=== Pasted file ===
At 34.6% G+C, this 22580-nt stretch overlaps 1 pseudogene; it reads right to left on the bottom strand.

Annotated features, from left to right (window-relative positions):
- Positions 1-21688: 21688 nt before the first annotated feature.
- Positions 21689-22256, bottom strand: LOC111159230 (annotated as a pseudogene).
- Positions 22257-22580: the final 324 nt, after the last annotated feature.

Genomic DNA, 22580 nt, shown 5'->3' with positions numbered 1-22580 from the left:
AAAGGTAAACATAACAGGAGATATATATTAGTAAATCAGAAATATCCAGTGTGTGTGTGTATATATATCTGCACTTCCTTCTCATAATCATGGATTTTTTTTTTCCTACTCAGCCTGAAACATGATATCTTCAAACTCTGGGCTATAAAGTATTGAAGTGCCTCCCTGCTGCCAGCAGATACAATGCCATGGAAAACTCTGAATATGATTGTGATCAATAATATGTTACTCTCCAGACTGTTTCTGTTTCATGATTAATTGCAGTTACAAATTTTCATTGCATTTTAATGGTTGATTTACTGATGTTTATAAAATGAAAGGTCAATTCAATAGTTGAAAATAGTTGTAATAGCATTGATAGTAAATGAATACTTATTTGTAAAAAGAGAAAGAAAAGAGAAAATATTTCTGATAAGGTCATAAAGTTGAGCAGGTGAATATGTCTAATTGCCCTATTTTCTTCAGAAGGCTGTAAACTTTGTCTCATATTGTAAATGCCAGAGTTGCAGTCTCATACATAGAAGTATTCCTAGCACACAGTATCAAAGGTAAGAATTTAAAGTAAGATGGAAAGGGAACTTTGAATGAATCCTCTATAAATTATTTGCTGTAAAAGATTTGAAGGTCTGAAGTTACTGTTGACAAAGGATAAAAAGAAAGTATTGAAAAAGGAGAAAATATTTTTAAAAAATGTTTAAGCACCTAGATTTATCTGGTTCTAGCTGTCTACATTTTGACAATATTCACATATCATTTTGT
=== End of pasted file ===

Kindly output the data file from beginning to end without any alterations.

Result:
At 34.6% G+C, this 22580-nt stretch overlaps 1 pseudogene; it reads right to left on the bottom strand.

Annotated features, from left to right (window-relative positions):
- Positions 1-21688: 21688 nt before the first annotated feature.
- Positions 21689-22256, bottom strand: LOC111159230 (annotated as a pseudogene).
- Positions 22257-22580: the final 324 nt, after the last annotated feature.

Genomic DNA, 22580 nt, shown 5'->3' with positions numbered 1-22580 from the left:
AAAGGTAAACATAACAGGAGATATATATTAGTAAATCAGAAATATCCAGTGTGTGTGTGTATATATATCTGCACTTCCTTCTCATAATCATGGATTTTTTTTTTCCTACTCAGCCTGAAACATGATATCTTCAAACTCTGGGCTATAAAGTATTGAAGTGCCTCCCTGCTGCCAGCAGATACAATGCCATGGAAAACTCTGAATATGATTGTGATCAATAATATGTTACTCTCCAGACTGTTTCTGTTTCATGATTAATTGCAGTTACAAATTTTCATTGCATTTTAATGGTTGATTTACTGATGTTTATAAAATGAAAGGTCAATTCAATAGTTGAAAATAGTTGTAATAGCATTGATAGTAAATGAATACTTATTTGTAAAAAGAGAAAGAAAAGAGAAAATATTTCTGATAAGGTCATAAAGTTGAGCAGGTGAATATGTCTAATTGCCCTATTTTCTTCAGAAGGCTGTAAACTTTGTCTCATATTGTAAATGCCAGAGTTGCAGTCTCATACATAGAAGTATTCCTAGCACACAGTATCAAAGGTAAGAATTTAAAGTAAGATGGAAAGGGAACTTTGAATGAATCCTCTATAAATTATTTGCTGTAAAAGATTTGAAGGTCTGAAGTTACTGTTGACAAAGGATAAAAAGAAAGTATTGAAAAAGGAGAAAATATTTTTAAAAAATGTTTAAGCACCTAGATTTATCTGGTTCTAGCTGTCTACATTTTGACAATATTCACATATCATTTTGT